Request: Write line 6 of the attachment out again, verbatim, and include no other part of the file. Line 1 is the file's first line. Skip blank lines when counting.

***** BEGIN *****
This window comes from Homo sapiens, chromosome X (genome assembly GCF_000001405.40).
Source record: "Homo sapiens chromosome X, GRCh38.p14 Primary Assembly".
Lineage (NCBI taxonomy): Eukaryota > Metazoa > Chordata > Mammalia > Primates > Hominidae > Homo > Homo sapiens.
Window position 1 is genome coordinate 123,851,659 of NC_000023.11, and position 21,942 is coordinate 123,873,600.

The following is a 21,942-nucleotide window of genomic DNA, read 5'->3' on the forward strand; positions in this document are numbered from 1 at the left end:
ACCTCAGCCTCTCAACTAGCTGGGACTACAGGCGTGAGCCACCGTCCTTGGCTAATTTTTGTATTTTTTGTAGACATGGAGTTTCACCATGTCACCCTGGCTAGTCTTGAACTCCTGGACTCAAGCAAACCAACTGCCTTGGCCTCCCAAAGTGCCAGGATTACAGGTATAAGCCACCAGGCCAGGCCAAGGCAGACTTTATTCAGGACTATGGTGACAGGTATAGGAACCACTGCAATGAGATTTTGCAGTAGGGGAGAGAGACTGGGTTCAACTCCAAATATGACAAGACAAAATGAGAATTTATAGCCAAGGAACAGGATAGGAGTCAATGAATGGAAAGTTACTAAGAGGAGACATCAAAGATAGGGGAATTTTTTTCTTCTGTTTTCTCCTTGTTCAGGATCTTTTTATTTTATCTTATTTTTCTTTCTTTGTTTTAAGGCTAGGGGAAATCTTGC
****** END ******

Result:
ACCTCAGCCTCTCAACTAGCTGGGACTACAGGCGTGAGCCACCGTCCTTGGCTAATTTTTGTATTTTTTGTAGACATGGAGTTTCACCATGTCACCCTGGCTAGTCTTGAACTCCTGGACTCAAGCAAACCAACTGCCTTGGCCTCCCAAAGTGCCAGGATTACAGGTATAAGCCACCAGGCCAGGCCAAGGCAGACTTTATTCAGGACTATGGTGACAGGTATAGGAACCACTGCAATGAGATTTTGCAGTAGGGGAGAGAGACTGGGTTCAACTCCAAATATGACAAGACAAAATGAGAATTTATAGCCAAGGAACAGGATAGGAGTCAATGAATGGAAAGTTACTAAGAGGAGACATCAAAGATAGGGGAATTTTTTTCTTCTGTTTTCTCCTTGTTCAGGATCTTTTTATTTTATCTTATTTTTCTTTCTTTGTTTTAAGGCTAGGGGAAATCTTGC